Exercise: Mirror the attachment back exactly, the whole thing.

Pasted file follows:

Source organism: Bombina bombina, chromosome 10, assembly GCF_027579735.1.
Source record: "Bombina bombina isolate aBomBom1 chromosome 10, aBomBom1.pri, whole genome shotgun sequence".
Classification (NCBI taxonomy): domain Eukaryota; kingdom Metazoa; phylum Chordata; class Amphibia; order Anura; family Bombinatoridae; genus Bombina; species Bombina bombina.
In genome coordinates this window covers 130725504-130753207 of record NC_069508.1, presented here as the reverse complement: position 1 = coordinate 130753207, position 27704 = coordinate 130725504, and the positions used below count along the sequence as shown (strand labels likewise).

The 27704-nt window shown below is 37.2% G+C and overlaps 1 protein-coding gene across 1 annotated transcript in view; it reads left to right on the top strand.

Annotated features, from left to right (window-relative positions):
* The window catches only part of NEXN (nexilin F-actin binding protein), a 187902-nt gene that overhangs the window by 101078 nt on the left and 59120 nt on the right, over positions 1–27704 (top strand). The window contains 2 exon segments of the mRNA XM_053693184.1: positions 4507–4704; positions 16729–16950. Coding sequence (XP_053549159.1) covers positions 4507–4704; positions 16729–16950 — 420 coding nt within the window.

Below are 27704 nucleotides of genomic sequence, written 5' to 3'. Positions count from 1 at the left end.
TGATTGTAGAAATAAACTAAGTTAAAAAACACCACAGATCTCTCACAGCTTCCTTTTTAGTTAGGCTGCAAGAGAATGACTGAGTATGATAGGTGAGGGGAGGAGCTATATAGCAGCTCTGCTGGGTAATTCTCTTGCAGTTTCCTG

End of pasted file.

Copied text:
Source organism: Bombina bombina, chromosome 10, assembly GCF_027579735.1.
Source record: "Bombina bombina isolate aBomBom1 chromosome 10, aBomBom1.pri, whole genome shotgun sequence".
Classification (NCBI taxonomy): domain Eukaryota; kingdom Metazoa; phylum Chordata; class Amphibia; order Anura; family Bombinatoridae; genus Bombina; species Bombina bombina.
In genome coordinates this window covers 130725504-130753207 of record NC_069508.1, presented here as the reverse complement: position 1 = coordinate 130753207, position 27704 = coordinate 130725504, and the positions used below count along the sequence as shown (strand labels likewise).

The 27704-nt window shown below is 37.2% G+C and overlaps 1 protein-coding gene across 1 annotated transcript in view; it reads left to right on the top strand.

Annotated features, from left to right (window-relative positions):
* The window catches only part of NEXN (nexilin F-actin binding protein), a 187902-nt gene that overhangs the window by 101078 nt on the left and 59120 nt on the right, over positions 1–27704 (top strand). The window contains 2 exon segments of the mRNA XM_053693184.1: positions 4507–4704; positions 16729–16950. Coding sequence (XP_053549159.1) covers positions 4507–4704; positions 16729–16950 — 420 coding nt within the window.

Below are 27704 nucleotides of genomic sequence, written 5' to 3'. Positions count from 1 at the left end.
TGATTGTAGAAATAAACTAAGTTAAAAAACACCACAGATCTCTCACAGCTTCCTTTTTAGTTAGGCTGCAAGAGAATGACTGAGTATGATAGGTGAGGGGAGGAGCTATATAGCAGCTCTGCTGGGTAATTCTCTTGCAGTTTCCTG